July 7 (Bloomberg) -- The Dutch manager of the world’s third-largest pension fund is trying to add to its investments in warehouses and industrial buildings to take advantage of rising Internet sales in Europe after failing to buy ProLogis European Properties last year.
APG Algemene Pensioen Groep NV, based in Amsterdam, sold its stake in ProLogis European, or PEPR, for 150 million euros ($215 million) last month. APG’s 1.1 billion-euro bid was trumped by Prologis Inc., the U.S. company that manages PEPR, Europe’s biggest warehouse operator.
“We remain keen to expand our exposure to logistics centers because of the consequences of e-commerce,” said Patrick Kanters, who leads the APG team that oversees 21 billion euros of real-estate investments. Kanters, 42, spoke in an interview at his office in Amsterdam.
As more people shop on the Internet, online retailers and transportation companies require larger, more modern centers for storing and handling goods. The increase in demand enabled investors to make an average return of 9.6 percent on industrial real estate in Europe last year, up from 2.8 percent in 2009, according to Investment Property Databank Ltd.
APG managed 277 billion euros of assets at the end of April for Stichting Pensioenfonds ABP, its owner, and six other pension providers, while advising 27 other institutions. The company invested about 1.3 billion euros in real estate last year, ending a hiatus since the end of 2006, after prices declined from levels it considered unattractive.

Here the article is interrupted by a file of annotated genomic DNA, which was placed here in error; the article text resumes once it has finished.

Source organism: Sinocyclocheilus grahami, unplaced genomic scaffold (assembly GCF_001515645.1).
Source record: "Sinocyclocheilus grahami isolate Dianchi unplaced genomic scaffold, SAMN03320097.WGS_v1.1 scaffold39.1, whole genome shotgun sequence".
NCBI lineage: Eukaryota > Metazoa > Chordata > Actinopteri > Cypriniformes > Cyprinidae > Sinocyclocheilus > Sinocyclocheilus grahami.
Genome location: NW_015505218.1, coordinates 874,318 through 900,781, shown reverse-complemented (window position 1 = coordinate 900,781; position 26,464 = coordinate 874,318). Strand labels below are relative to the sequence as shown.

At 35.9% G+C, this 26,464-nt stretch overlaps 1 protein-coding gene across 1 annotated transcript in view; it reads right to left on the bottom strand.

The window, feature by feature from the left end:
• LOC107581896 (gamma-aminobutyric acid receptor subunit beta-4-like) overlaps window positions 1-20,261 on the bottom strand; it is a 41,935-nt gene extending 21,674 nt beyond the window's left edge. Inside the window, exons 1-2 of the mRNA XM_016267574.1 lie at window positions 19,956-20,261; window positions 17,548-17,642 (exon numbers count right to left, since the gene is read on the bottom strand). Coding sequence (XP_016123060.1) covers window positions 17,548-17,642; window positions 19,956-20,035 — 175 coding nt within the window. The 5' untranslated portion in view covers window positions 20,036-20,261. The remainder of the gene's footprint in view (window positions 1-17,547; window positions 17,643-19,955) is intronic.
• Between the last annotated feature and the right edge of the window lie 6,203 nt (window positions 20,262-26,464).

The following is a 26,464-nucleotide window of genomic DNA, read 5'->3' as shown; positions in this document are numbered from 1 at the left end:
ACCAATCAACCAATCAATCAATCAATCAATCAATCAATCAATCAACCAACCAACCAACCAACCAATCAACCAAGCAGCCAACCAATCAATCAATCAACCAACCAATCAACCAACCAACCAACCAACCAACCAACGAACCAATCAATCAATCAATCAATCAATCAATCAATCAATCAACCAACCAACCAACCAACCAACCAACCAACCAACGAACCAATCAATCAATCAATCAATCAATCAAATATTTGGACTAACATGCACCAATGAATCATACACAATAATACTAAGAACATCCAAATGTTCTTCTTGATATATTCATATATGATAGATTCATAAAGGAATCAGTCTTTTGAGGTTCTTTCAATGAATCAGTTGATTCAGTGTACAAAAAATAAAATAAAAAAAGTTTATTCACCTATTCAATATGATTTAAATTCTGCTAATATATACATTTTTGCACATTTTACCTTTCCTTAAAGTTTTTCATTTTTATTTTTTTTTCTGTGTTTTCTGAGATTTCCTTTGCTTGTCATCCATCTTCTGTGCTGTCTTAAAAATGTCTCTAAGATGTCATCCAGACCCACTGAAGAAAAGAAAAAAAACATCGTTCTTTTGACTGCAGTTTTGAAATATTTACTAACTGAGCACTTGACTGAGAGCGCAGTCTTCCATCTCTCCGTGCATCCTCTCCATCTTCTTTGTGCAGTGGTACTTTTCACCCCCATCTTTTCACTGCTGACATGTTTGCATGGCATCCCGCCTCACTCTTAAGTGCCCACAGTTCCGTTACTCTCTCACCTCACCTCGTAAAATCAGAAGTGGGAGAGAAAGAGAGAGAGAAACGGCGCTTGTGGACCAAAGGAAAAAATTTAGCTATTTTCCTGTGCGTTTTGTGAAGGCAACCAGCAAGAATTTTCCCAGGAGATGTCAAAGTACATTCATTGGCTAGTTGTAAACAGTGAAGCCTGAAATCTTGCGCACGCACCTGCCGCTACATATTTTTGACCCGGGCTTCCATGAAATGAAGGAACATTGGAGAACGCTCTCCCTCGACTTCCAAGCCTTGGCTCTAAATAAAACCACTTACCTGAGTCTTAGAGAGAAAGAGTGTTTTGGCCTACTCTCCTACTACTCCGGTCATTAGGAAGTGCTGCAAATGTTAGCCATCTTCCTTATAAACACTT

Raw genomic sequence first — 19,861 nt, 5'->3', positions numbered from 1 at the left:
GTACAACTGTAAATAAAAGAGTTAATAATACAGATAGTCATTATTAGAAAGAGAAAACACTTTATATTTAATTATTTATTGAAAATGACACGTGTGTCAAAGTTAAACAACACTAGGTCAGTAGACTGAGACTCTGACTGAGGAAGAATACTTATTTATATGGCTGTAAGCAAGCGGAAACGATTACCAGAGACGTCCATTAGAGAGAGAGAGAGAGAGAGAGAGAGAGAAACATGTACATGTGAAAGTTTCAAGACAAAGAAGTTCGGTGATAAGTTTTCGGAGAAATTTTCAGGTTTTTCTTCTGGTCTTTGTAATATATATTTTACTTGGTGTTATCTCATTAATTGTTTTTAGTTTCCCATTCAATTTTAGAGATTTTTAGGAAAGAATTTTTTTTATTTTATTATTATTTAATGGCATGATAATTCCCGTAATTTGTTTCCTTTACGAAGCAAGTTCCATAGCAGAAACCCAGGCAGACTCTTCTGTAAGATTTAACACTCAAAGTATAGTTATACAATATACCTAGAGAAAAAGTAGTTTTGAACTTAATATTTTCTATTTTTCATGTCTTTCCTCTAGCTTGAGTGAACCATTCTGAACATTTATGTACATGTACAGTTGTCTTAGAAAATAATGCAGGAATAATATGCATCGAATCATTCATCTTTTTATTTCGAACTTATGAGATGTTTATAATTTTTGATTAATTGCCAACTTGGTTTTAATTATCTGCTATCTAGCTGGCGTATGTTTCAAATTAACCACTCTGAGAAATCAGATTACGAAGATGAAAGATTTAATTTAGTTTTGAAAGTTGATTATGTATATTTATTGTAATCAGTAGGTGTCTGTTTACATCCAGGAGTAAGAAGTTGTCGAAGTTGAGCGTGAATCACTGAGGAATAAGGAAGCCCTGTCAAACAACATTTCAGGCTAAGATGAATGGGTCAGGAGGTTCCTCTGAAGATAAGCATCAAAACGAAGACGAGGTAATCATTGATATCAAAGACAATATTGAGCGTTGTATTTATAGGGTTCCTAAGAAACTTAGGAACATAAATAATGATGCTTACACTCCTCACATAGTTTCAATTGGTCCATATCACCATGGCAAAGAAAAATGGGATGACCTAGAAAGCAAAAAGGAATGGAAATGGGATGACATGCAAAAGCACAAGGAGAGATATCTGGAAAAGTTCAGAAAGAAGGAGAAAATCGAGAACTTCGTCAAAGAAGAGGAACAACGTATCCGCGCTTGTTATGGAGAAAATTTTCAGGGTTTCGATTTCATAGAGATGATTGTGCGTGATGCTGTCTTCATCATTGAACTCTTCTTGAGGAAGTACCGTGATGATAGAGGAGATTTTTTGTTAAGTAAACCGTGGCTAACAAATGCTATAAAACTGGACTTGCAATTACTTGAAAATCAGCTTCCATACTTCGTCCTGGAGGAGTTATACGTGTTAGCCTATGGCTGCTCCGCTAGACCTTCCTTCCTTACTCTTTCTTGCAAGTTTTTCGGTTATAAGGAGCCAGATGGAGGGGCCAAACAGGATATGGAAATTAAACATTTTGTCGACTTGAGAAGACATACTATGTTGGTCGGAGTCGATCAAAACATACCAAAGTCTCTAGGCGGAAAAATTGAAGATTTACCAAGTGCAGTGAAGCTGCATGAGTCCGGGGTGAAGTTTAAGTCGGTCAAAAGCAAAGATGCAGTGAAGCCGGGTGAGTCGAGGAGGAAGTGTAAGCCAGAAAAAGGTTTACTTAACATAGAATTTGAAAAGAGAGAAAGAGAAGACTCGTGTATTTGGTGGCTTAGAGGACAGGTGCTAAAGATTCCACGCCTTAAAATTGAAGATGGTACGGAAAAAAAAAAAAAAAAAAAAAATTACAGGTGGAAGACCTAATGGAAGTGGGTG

APG made its offer for PEPR with Goodman Group, Australia’s biggest industrial real estate investment trust by market value. The Dutch company invested 150 million euros in the Goodman European Logistics Fund last year and joined the Goodman-led group that in March completed a A$218 million ($232 million) buyout of ING Industrial Fund, which traded in Sydney.
APG also owns 6 percent of Segro Plc, the U.K.’s largest owner of business parks and warehouses, making it the second- largest shareholder after Blackrock Inc.
The slide in property prices prompted APG’s customers to increase the amount of investment money earmarked for real estate by about 4 billion euros to about 10 percent of their investments, Kanters said. Investing in real estate is a way of hedging against inflation, he said.
“There are decent opportunities to do more deals,” Kanters said. “If more appear, we can be as active as last year.” APG expects investments made in the three years through 2012 to generate returns of more than 9 percent, he said.
APG bought holdings in two shopping centers last year: Westfield Group’s Stratford City mall in east London, which will be Europe’s largest when it opens in September, and the Cap 3000 mall in Nice, France.
More than 40 percent of the property assets that APG manages are retail-related because they are less dependent on economic growth than hotels and offices, Kanters said. Also, the rental income keeps pace with inflation, he said.
APG oversees stakes in many of the continent’s largest real estate companies. They include Unibail-Rodamco SA, Europe’s largest mall owner, and Utrecht, Netherlands-based Corio NV. Together, these two investments are worth a combined 2.4 billion euros.
“The best retail centers in Europe are owned by listed companies,” said Kanters. APG also owns stakes in Simon Property Group Inc., largest U.S. shopping-mall owner, and Kimco Realty Corp.
About 50 percent of APG’s real estate investments are located in Europe and 30 percent are in the Americas, according to Kanters.
“In the long run, we want to increase our exposure in Asia,” which currently accounts for about 20 percent of the real estate assets APG manages, Kanters said.
Aside from backing the ING Industrial Fund buyout, APG’s deals this year include investments in the Harmony China Real Estate Fund and in Century Properties Inc., a residential developer in the Philippines.
--Editors: Andrew Blackman, Jeff St.Onge.
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